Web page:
On 01/26/2018 03:38 PM, Chris Barker wrote:
I was hoping it would dig down to the inner structures looking for a match to the dtype, rather than looking at the type of the top level. Oh well.
So yeah, not sure where you would go from tuple to list -- probably at the bottom level, but that may not always be unambiguous.
As I remember, numpy has some fairly convoluted code for array creation which tries to make sense of various nested lists/tuples/ndarray combinations. It makes a difference for structured arrays and object arrays. I don't remember the details right now, but I know in some cases the rule is "If it's a Python list, recurse, otherwise assume it is an object array".
While numpy does try to be lenient, I think we should guide the user to assume that if they want to specify a structured element, they should only use a tuple or a structured scalar, and if they want to specify a new dimension of elements, they should use a list. I expect less headaches that way.
These points make me think that instead of a `.totuple` method, this might be more suitable as a new function in np.lib.recfunctions.
I don't seem to have that module -- and I'm running 1.14.0 -- is this a new idea?
Sorry, I didn't specify it correctly. It is "numpy.lib.recfunctions".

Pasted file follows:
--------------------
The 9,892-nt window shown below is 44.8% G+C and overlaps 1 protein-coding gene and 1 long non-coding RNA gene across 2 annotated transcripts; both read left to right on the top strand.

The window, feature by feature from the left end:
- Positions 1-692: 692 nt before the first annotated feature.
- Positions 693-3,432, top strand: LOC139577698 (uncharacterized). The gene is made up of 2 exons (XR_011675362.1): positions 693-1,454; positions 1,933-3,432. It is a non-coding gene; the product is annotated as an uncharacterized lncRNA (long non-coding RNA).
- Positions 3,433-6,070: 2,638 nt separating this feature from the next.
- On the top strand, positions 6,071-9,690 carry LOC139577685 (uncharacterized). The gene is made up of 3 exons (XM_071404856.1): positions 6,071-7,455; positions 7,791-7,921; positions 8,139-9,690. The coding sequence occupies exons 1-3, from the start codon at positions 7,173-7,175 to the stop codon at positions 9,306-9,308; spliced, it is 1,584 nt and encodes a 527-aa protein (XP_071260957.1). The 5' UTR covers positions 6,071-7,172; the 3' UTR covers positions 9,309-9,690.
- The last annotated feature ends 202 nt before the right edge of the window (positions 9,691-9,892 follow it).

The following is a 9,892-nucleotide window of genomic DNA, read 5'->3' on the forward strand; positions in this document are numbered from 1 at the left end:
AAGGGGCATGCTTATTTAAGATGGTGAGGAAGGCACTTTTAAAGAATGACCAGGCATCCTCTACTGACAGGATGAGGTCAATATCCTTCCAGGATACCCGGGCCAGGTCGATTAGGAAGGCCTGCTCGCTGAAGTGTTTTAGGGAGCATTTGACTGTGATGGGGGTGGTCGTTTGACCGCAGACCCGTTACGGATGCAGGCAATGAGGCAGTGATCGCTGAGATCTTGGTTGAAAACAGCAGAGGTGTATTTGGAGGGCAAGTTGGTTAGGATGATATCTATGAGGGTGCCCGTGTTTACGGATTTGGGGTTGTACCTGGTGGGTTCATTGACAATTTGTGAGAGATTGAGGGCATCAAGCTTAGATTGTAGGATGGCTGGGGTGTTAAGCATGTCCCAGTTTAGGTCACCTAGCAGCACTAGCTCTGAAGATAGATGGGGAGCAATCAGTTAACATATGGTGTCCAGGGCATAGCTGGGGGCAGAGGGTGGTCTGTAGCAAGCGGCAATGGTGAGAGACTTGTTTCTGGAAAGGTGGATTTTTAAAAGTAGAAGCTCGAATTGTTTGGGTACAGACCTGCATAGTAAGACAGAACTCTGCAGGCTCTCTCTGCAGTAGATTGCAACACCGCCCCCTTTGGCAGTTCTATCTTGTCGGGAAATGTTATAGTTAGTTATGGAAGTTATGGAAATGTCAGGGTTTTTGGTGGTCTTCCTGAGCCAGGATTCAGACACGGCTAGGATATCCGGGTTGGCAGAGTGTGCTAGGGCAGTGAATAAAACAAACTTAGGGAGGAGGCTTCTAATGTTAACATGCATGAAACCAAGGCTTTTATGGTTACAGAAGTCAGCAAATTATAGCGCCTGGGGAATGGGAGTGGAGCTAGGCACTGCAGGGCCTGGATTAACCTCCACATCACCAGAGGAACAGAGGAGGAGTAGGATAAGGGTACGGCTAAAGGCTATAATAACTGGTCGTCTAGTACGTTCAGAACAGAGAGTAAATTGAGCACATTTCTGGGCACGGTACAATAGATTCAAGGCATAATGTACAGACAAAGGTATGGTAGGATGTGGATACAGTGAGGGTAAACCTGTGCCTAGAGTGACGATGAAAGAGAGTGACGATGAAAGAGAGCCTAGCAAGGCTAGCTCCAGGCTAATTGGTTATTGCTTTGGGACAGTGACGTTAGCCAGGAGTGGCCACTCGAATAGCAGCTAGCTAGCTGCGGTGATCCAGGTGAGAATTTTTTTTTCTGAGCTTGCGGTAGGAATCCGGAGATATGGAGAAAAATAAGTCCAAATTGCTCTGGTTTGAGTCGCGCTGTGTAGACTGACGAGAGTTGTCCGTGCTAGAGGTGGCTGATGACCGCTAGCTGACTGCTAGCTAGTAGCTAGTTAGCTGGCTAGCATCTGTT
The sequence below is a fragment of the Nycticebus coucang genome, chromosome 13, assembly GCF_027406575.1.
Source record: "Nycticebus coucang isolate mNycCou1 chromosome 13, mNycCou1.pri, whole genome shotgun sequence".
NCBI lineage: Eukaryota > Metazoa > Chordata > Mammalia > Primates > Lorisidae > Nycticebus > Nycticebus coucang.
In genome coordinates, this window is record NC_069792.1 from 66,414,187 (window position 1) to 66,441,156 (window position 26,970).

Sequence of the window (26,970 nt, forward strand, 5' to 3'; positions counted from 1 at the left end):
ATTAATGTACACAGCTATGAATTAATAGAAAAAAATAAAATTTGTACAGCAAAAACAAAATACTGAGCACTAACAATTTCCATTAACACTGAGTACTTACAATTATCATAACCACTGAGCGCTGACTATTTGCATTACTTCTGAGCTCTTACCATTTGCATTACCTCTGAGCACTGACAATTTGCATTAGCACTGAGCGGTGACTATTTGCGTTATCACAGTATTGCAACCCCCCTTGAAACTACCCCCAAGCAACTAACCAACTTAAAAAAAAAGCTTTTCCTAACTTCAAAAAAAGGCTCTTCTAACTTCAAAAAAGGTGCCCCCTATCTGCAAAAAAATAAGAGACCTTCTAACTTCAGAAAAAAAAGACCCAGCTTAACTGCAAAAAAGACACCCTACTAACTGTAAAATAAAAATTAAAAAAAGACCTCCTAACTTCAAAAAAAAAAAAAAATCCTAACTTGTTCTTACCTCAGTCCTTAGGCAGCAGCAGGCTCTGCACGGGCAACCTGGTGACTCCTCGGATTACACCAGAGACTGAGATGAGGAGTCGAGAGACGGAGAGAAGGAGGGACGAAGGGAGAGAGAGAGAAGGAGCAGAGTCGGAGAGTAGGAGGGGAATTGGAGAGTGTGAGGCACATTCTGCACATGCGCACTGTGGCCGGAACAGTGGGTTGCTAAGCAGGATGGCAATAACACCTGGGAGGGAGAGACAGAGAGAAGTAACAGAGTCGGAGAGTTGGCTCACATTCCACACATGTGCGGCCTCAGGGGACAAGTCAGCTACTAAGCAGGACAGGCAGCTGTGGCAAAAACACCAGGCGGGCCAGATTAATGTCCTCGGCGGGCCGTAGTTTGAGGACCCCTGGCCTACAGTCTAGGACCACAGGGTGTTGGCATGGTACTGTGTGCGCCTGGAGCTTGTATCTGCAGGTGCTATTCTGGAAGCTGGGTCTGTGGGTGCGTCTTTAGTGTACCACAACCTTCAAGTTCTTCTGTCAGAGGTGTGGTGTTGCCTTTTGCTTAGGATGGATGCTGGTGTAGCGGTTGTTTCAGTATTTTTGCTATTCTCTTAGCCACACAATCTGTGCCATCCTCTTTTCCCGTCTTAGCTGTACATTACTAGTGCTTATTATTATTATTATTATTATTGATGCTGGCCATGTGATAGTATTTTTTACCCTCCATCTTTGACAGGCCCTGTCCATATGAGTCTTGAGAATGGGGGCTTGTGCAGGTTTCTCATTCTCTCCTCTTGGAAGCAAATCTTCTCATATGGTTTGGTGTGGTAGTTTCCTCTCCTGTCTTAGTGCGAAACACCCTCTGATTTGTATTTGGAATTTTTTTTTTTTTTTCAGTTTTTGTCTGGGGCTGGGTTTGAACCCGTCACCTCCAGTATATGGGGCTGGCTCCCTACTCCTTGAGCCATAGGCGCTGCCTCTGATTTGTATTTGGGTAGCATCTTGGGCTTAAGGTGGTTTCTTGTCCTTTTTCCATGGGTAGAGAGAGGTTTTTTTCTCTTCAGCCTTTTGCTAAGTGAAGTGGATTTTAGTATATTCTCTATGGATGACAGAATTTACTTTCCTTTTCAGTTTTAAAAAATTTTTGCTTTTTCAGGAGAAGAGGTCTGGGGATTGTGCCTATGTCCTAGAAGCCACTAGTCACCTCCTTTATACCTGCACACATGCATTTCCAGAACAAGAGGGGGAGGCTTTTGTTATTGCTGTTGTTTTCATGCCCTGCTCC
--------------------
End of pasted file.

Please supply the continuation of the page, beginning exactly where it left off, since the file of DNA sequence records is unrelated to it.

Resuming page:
It is actually quite old, but has never been officially documented. I think that is because it has been considered "provisional" for a long time. See https://github.com/numpy/numpy/issues/5008 https://github.com/numpy/numpy/issues/2805
I still hesitate to make it more official now, since I'm not sure that structured arrays are yet bug-free enough to encourage more complex uses. Also, the functions in that module encourage "pandas-like" use of structured arrays, but I'm not sure they should be used that way. I've been thinking they should be primarily used for binary interfaces with/to numpy, eg to talk to C programs or to read complicated binary files.
However, I didn't actually need tuples, I needed something I could pack into a stuctarray, and this does work, without the tolist:
full = np.array(zip(time, pack_last_axis(uv)), dtype=dt)
So maybe that is the way to go.
Right, that was my feeling: That we didn't really need `.totuple`, what we actually wanted is a special function for packing a nonstructured-array as a structured-array.
I'm not sure I'd have thought to look for this function, but what can you do?
Thanks for your attention to this,
Christopher Barker, Ph.D. Oceanographer
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